Her response: When could you do this? Youve never done any of this.
My retaliation: I did it with C---. C---- was the first guy I ever dominated. A
guy I met from online fresh out of the closet. Not my brightest idea though he did
turn out to be a great guy. Not psychopathic at all.
Now at this point my mother is fired up. When she has an emotion, she
doesnt have it half-assed.
Her outburst: Well if any children disappear around the neighborhood Ill
know who did it.
Very few times in my life am I truly shocked into silence. And this is one of
them. A few minutes later I respond with: I cant believe you just said that.
Shes at the point where shes simmering down, so she remains silent.

Sidenote: Dont come out to your parents, in any way, when theyre driving on the road.
Its a safety hazard.

I dont speak to my mother much over the next few weeks. I am livid,
constantly reliving the conversation over in my mind. And it doesnt end there.
Over the next few months she makes ignorant jokes about my extra-sexual
activities. Until one day I get tired of it. I am fed up. So I sit down next to her and
have this long convoluted conversation with her about kink. I liken it to other
socially acceptable activities. Think marathon runners or bodybuilders, they do it
to feel good and get those endorphins and get a rush right? Well I tie up guys, I
spank them, I induce consensual pain with clothespins and paddles and hot wax
to get to a very similar headspace.
In the end: I cry, she cries, but mostly I cry. The conversation lasts more
than two hours. And I am hoarse from talking so much. I give her a lot to think
about. And to her great benefit shes much better about it now, and about me
being gay, and thats why she will always be the most inspirational person in my
life.
Whats the email that started all this, you ask? It is
bondagemaster25@hotmail.com. Send me a message sometime.

Pre-Op
By Katrina
SCENE: Therapist office. Year: turn of the millennia - 2000

How do I feel about my vagina? Oh, Im sorry the actual question was how I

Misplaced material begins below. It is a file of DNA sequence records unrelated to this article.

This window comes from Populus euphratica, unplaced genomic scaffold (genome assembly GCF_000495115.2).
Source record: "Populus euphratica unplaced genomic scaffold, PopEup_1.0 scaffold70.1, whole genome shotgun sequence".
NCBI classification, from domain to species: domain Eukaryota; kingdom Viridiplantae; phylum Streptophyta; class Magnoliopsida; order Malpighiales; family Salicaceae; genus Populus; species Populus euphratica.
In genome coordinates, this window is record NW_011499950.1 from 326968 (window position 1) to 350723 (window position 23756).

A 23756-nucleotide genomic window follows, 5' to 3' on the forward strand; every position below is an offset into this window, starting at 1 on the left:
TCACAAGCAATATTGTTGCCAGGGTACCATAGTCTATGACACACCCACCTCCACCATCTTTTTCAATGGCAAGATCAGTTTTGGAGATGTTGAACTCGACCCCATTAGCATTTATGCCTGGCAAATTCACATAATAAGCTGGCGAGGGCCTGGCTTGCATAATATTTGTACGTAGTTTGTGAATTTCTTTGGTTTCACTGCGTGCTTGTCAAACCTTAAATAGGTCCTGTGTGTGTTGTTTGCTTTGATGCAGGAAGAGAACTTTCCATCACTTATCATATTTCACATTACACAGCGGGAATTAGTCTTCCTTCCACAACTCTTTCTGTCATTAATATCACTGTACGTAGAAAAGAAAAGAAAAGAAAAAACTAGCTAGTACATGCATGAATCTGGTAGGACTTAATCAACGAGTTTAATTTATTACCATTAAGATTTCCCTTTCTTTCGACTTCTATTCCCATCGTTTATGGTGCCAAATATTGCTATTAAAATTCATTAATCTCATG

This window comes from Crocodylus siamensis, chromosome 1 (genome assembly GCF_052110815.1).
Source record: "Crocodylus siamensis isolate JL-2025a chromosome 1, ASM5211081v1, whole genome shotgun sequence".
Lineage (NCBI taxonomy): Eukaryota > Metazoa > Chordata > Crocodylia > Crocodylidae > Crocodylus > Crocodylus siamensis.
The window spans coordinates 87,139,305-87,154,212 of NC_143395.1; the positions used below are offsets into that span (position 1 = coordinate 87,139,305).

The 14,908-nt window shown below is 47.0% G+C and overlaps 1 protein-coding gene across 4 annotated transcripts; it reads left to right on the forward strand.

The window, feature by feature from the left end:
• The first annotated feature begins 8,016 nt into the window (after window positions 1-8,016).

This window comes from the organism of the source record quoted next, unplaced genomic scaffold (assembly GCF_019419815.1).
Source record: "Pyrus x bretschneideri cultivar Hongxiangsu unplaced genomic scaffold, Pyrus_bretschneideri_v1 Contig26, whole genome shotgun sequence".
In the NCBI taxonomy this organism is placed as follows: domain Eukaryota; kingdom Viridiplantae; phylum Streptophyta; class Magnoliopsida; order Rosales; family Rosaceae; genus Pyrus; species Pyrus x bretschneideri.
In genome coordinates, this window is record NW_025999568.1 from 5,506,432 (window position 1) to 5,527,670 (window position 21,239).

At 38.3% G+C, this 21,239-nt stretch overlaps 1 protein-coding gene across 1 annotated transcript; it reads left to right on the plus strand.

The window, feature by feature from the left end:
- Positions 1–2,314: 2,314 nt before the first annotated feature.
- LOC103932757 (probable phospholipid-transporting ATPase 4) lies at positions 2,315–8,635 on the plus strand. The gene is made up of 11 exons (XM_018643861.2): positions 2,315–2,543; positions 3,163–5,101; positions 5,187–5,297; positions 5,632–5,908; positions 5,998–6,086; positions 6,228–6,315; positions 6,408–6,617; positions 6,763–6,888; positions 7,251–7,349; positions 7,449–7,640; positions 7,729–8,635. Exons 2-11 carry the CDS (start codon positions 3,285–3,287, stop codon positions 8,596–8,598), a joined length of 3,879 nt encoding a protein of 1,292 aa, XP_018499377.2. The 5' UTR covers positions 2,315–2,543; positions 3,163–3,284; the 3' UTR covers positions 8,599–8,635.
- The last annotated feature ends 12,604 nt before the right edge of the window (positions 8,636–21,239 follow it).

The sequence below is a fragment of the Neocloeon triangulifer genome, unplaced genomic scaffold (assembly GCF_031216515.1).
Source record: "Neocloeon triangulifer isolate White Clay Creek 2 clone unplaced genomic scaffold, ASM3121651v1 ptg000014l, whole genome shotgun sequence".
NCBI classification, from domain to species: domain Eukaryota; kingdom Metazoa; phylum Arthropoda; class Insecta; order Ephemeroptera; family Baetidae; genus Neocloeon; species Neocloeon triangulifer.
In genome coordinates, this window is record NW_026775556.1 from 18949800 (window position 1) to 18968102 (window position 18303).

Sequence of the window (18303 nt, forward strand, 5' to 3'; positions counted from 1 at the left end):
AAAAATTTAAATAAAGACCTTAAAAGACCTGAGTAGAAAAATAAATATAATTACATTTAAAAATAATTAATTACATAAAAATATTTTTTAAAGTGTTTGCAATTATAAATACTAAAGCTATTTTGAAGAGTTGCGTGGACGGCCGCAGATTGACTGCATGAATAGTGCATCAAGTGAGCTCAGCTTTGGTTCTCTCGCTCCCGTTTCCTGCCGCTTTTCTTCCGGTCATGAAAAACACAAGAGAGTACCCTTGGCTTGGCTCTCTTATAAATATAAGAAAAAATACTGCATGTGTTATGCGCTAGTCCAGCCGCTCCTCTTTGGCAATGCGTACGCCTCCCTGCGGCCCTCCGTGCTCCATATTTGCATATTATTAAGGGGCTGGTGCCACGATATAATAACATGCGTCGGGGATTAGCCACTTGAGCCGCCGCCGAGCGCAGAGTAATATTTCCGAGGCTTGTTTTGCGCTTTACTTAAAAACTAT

felt about my penis? Silly me, I keep getting the two mixed up.

Therapist scribbles on yellow notepad: Ambivalence towards genitals

Therapist says: I dont really think that you are a woman. Perhaps you should
join some of the local transvestite groups to see if this is the lifestyle you wish to pursue

Patient is driven home by lover, tears do not stop falling for the next year.

Location: College Station , Texas

Year: Present

The alarm clock buzzes yet again. I hit snooze for the fifth time and snuggle
up against my lover, craning my neck back to kiss her forehead and lose myself in her
embrace.

Eventually though, the threat of being late for work rouses me from slumber
and I make my way to the shower. Water cascades onto my face and breasts. I imagine I
am bathing nude in some Amazonian waterfall surrounded by green trees, life, and the
twitter of strange birds. Then, I grab the towel, dry off and stand in front of the mirror. I

marvel at how my breasts have developed and how my figure is developing, a sense of
pride grows as I examine my breasts for any changes.

My glance falls past my abdomen and the darkness descends. I am a freak, a


he-she and in-between thing. I try to cheer myself up thinking of the classically carved
statues of Greek Hermaphrodites, strong and toned Androgynes of both strength and
gentleness at the same time. The image lifts my spirits for but a second, and the gloom
descends again. Why was I born this way? Why am I stuck in between. Why God, why
did you do this to me. Why cant you in all your omnipotence just pay a visit to me
during the night and make me complete.

Make it so that I can live the dreams I envy other women of, the white picket
fence, the monthly connection to the humus of life the dirt, the muck, the crap and the
blood. The blood that brings forth life in the form of a child to cradle against my breasts,
kiss upon the forehead and raise with my partner who is but a playful kid herself? A child
to rock when she is young. To be disappointed in when he is older and thinks he knows